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Hector, a new friend I met on the street in Havana. (Photo by Andrew Evans, National Geographic Travel)

Chess With Hector

We were walking in the same direction, but going different places.

The old man carried a folded cloth sack, and I had my camera bag flung over one shoulder. He said hello first, and I reached out to shake his hand. His skin was mocha brown and paper thin—his body frail and his hair as white as a dove.

The afternoon was hot but the sun had passed its zenith, painting the pastel walls of Havana in warm yellow light. Side by side, we walked down Obispo, maneuvering around potholes and passing construction workers in dusty boots.

Teeth-rattling jackhammers stabbed the street and made it impossible for me to hear to the soft-spoken man. His lips danced in slow motion, his face moved—but the only noise came from the slamming sledgehammers and the old city shattering beneath a jolt of steel.

A few blocks later, the chaos lessened. I learned the man’s name—Hector—and that he spoke some English. He had no teeth—only grinning pink gums—and his eyes were clear and kind. His clothes were clean and pressed—slacks and a collared cotton shirt.

“My job?” answered Hector. “I am an accountant. But now I am . . .”

“Retired?” I asked.

Si. I don’t work anymore.”

Hector’s pension totals nine dollars per month and he was eighty-one years old. Just then he was coming back from his son’s house and I was going back to my hotel.

“I am going to the park—to play chess. You want to come with me?” Hector asked.

I smiled at his invitation but hesitated a little, too. I had plans in an hour, and also, I am quite horrible at chess. Hector was inviting me to be humiliated.

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(Photo by Andrew Evans, National Geographic Travel)

In Parque Central, we straddled a concrete bench near the statue of José Martí, the martyr for Cuban independence. Hector unfolded the plastic canvas square from his bag and smoothed it out. The x and y axis were labeled with handwritten numbers and letters. The chess pieces tumbled from his bag.

He was letting me choose—white or black? As if such a choice had any bearing on the outcome of our game. I still hesitated, not wanting to choose—until Hector handed me the white king.


Si, si,” and I began fumbling with the worn white pawns, lining them up for battle.

Hector made the first move, his far right pawn jumping a whole square towards my front line.

Already I was sweating—from the heat, yes, and from the pressure to perform in a game of chess worthy of a retired Cuban mathematician. I picked a random pawn and slid it forward.

Hector flicked his knight into the blank gap of the board. He was coming at me already. I felt the need to respond in kind, and so with some dramatic flourish, I danced my bishop diagonally, just beyond reach of his pawns.

“There,” I thought.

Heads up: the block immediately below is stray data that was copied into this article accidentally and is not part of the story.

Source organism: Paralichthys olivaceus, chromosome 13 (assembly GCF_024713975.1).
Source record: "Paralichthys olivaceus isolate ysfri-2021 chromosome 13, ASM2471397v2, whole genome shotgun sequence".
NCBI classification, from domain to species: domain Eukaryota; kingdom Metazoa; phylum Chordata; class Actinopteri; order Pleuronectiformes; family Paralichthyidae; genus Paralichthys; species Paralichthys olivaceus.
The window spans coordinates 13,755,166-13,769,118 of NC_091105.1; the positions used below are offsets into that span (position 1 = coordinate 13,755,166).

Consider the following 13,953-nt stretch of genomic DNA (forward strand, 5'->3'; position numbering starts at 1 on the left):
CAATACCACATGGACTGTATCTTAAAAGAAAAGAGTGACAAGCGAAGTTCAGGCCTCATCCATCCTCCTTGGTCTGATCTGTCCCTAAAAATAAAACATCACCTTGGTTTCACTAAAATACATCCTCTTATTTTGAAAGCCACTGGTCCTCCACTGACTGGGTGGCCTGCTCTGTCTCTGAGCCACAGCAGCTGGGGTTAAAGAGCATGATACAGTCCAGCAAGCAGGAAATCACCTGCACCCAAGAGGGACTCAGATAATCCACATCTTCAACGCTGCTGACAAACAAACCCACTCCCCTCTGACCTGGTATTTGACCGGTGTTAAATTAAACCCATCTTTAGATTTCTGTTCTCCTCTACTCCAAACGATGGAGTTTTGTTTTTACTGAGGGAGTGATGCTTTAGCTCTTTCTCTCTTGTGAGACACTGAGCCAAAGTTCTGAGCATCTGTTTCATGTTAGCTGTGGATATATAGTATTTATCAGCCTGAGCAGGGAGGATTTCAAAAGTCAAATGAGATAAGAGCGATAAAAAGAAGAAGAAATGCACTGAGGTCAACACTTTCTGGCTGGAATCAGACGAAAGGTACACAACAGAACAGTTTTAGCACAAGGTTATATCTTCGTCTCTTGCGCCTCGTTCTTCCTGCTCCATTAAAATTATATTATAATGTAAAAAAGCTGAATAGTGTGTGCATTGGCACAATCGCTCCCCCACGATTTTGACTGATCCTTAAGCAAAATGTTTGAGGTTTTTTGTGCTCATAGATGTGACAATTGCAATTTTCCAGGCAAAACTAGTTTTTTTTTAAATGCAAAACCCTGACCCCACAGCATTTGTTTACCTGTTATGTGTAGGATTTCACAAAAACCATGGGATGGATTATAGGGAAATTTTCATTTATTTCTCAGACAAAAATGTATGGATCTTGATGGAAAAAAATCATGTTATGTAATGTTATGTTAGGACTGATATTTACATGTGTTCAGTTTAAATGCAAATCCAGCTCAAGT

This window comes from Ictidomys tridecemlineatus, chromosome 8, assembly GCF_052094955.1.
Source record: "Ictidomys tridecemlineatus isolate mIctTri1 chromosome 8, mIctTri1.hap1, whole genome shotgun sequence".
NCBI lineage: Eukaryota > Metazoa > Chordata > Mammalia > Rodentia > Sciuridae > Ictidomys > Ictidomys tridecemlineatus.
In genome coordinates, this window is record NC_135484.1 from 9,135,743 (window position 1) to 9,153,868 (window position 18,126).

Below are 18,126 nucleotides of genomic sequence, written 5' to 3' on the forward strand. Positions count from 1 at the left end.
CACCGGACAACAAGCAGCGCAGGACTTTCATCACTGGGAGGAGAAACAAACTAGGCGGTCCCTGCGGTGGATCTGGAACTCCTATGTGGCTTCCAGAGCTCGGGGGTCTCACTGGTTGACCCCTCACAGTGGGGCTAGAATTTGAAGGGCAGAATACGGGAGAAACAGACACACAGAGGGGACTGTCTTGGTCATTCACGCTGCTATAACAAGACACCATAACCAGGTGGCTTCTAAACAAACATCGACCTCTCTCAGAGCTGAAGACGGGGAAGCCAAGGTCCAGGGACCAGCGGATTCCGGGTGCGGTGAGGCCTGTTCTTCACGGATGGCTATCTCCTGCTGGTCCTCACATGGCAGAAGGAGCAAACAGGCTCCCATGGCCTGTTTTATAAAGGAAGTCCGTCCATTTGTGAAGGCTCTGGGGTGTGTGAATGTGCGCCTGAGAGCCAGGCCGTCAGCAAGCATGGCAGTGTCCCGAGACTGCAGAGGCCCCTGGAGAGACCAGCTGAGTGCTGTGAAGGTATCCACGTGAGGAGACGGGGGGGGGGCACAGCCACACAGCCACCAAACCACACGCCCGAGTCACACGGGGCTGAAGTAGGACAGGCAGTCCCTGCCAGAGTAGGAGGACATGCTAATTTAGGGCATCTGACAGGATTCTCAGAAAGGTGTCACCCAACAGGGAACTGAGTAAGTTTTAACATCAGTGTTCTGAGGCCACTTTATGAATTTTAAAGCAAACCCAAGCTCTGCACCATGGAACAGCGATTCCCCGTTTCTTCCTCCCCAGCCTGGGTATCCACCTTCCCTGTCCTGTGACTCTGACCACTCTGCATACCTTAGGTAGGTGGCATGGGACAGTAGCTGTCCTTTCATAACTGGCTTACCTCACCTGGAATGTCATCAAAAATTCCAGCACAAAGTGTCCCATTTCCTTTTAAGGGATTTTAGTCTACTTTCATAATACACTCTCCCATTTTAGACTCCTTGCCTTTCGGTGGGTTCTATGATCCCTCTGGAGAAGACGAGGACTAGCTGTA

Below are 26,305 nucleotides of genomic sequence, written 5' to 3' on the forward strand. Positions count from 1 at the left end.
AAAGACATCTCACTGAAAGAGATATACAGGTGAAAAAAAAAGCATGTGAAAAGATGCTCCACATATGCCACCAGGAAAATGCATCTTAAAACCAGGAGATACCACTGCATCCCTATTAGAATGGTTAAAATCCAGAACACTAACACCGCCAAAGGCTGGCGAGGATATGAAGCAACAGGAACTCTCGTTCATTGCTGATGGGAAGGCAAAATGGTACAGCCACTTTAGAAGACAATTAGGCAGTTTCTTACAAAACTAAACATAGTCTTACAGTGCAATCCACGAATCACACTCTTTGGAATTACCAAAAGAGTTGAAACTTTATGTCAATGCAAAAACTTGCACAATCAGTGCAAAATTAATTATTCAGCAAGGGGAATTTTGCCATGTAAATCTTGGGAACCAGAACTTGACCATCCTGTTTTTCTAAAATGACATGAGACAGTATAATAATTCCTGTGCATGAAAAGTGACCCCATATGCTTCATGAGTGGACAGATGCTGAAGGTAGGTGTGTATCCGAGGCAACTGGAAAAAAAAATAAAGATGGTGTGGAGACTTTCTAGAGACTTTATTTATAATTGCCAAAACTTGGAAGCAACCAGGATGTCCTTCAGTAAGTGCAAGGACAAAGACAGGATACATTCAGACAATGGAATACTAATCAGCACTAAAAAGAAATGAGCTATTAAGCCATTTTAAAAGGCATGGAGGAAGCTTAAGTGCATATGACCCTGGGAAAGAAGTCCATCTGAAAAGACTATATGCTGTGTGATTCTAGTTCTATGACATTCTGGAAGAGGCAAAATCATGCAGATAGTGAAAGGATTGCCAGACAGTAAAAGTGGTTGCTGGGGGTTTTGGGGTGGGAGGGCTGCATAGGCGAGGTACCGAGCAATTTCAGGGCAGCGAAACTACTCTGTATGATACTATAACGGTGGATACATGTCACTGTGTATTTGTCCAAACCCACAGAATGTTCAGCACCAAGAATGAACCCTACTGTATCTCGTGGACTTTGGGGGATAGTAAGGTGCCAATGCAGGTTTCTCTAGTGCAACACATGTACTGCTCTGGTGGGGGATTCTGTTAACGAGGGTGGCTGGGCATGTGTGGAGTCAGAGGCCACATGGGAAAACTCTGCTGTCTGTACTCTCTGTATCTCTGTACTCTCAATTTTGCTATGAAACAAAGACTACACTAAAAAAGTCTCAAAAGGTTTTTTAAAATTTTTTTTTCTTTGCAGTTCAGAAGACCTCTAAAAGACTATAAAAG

But then Hector simply moved another single pawn to the corner of my bishop, threatening to kill him at the next turn. I could only retreat.

Three minutes later, I had lost that bishop—along with my knight, a rook, and one unlucky pawn. Clearly, Hector realized that chess was not my game, but he played on, stoically, waiting for my next move.

Had I invited Hector for a different game—say, arm wrestling—I would have clearly vanquished the frail man. But what joy is winning a game without a fair fight? I had to play my best, even if this was chess.

I studied the board, trying to get my brain to think beyond the present. We were at an impasse. Every move I calculated led to an imaginary counter move from Hector. The best chess players foresee the consequences of a move several turns ahead, while I was focused entirely on revenge.

By now I had collected a single black pawn from Hector, while he had accumulated a little pile of prisoners. When he took my second bishop, I went after his bishop until I got him. It was a terrible strategy that quickly depleted my medieval army to an angry queen, a stalwart knight and three dizzy pawns, all swirling around my king.

Things became so bad, Hector began helping me. When I hopped my knight forward, he placed my hand back on the piece, then showed me how he could kill me in the next move. I returned my knight to some innocuous position and we played on.

Hector was teaching me—he didn’t want to slaughter me, but eventually, the time came to end the charade. Then things got hot for my king.


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(Photo by Andrew Evans, National Geographic Travel)

He said it plainly, in point of fact, but when I looked up, the old man was smiling back at me. Of all the possibilities on that vast game board, my king was confined to a single space, with nowhere to go. A move in any direction put me in the line of fire. And so I accepted the end and shook my opponent’s hand.

“Good game,” I said and Hector smiled. It was not a good game at all, for either of us, but now we were friends.

“Tomorrow? Same time?” He invited me back and I said yes, I would come.

But the next day at 4 o’clock, it was pouring rain, and the park was empty.

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People to People in Havana, I had the chance to play chess with Hector, who I met on the street. (Photo by Andrew Evans, National Geographic Travel)

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